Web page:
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People Have a Perception Problem for Automated Vehicles

PAVE study shows that the industry has a long way to go to convince people AVs are the way to go
#Ford #Toyota #NVIDIA


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This is a good news-bad news sort of thing.

“The results of this survey”—a survey of 1,200 American adults, including 200 with mobility issues—“confirm that autonomous vehicles face major perception challenges, and that education and outreach are the keys to improving trust.” So said Tara Andringa, executive director, PAVE.

PAVE poll logo

(Images: PAVE)

The good news part is that PAVE—which stands for “Partners for Automated Vehicle Education” and includes members such as AAA, Audi, Ford, GM, Lyft, National Federation of the Blind, NVIDIA, Toyota, Velodyne, Voyage, Waymo, and many more—has as its mission the education of both policy makers and consumers.

The bad news part consists of those perception challenges.

As in:

  • Nearly 75% saying autonomous vehicle technology “is not ready for primetime”
  • 48% saying they’d “never get in a taxi or ride-share vehicle that was being driven autonomously”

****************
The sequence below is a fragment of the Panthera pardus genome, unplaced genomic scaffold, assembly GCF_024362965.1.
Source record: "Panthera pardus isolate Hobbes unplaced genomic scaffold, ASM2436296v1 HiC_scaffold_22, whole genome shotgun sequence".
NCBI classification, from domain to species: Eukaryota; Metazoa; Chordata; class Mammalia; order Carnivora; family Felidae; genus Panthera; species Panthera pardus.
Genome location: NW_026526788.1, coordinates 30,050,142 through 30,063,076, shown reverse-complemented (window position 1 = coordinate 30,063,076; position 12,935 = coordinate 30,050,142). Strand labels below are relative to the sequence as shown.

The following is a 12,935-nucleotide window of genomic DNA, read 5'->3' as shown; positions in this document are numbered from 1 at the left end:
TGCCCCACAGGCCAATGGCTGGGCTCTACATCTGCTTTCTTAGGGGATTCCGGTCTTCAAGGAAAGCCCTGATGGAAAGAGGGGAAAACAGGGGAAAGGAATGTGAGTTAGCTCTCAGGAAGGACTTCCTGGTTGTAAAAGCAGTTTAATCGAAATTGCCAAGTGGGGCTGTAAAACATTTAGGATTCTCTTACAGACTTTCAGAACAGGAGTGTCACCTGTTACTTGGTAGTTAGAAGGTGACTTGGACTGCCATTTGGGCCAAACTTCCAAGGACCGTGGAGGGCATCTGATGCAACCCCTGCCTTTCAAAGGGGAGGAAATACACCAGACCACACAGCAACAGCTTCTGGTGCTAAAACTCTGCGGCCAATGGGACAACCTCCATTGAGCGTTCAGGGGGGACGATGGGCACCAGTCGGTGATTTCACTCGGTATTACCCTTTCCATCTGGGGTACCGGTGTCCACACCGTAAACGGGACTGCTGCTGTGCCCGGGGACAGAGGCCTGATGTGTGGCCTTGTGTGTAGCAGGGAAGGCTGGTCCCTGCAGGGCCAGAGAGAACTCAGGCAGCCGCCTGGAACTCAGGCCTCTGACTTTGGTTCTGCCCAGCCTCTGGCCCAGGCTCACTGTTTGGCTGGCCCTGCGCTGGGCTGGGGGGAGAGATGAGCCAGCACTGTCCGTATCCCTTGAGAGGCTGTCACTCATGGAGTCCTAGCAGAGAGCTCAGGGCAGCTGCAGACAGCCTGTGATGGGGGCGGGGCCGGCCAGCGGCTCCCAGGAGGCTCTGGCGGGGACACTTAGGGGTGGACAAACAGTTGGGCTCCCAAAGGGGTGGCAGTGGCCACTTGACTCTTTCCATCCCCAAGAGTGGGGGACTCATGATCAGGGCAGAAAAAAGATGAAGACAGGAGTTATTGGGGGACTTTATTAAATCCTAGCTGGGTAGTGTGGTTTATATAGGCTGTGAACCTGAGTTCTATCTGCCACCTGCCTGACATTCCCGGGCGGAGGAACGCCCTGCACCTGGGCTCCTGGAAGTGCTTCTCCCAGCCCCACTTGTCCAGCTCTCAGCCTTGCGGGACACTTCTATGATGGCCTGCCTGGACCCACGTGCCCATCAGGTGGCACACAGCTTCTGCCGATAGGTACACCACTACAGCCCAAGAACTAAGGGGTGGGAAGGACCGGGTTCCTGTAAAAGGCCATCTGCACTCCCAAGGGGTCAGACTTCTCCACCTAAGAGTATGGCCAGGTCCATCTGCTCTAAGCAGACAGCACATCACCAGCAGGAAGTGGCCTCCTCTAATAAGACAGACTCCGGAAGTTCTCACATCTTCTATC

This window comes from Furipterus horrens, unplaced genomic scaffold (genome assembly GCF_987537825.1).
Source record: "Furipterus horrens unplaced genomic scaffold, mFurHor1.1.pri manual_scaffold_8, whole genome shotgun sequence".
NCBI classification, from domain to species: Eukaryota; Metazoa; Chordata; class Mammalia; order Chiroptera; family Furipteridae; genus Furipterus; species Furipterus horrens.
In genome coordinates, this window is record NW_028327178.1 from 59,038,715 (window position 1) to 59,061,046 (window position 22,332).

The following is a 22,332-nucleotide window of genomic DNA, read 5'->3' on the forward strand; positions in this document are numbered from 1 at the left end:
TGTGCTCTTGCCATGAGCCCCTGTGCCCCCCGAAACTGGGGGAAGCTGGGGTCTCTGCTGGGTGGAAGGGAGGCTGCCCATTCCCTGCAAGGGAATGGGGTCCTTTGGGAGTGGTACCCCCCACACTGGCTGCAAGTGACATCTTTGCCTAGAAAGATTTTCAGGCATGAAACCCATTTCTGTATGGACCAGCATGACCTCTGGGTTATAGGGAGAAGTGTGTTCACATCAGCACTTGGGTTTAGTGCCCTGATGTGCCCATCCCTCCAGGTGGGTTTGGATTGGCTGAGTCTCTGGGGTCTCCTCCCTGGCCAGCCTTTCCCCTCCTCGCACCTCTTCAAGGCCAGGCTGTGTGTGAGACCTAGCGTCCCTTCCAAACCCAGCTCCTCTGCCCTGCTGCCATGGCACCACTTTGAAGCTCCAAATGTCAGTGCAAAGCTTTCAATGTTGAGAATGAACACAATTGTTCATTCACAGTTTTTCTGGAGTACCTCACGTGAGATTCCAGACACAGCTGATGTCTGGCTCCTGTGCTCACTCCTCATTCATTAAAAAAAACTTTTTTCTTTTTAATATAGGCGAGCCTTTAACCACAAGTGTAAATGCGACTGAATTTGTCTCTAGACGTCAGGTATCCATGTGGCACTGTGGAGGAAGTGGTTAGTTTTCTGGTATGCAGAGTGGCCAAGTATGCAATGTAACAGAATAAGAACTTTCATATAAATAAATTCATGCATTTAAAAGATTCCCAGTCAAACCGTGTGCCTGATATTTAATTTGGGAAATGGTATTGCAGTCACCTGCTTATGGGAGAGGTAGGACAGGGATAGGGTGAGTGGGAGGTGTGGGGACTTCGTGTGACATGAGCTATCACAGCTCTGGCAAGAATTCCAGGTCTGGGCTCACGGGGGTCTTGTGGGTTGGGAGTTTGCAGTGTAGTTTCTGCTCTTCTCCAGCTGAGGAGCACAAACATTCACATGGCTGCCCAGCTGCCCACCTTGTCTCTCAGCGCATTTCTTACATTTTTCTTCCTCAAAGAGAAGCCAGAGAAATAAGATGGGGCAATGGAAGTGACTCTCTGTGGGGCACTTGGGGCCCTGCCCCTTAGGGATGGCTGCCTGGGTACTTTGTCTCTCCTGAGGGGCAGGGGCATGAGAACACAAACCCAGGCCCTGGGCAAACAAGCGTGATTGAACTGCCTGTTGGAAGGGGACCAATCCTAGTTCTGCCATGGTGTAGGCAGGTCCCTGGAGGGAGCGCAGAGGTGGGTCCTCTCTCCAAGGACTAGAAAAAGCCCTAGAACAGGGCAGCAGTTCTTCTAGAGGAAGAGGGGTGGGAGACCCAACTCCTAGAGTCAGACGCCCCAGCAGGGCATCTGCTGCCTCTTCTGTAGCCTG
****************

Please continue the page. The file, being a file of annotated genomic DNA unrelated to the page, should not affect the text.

• 20% saying autonomous vehicles will never be safe

That said, the respondents also admitted that they don’t have a whole lot of understanding of the tech, with 60% saying they’d have greater trust if they “understood better how the technology works.” Nearly as many—58%—said their trust would be increased if they “had a chance to experience an AV ride firsthand.” (Sort of odd, given that you sit in vehicle; vehicle drives.)

PAVE survey

People with mobility issues—which includes the use of a cane, walker, wheelchair, scooter; are deaf; have low or no vision; etc.—are actually more knowledgeable and positive about autonomous vehicles. That is, on a scale of -100 to +100, people with mobility issues are rated at -13 when it comes to knowledge about the technology, which is still below zero but less so than the -21 for the general public. In addition, 43% agree that “the advantages of AVs outweigh any potential disadvantages” vs. 34% of those who aren’t self-described as having a mobility issue.

All of which means that PAVE has a whole lot of educating to do.

As Andringa puts it: “These insights provide both motivation and direction to our effort to confront this educational challenge.”

We dive deeper into the results of the PAVE survey on the weekly episode of Autoline After Hours. View the episode now.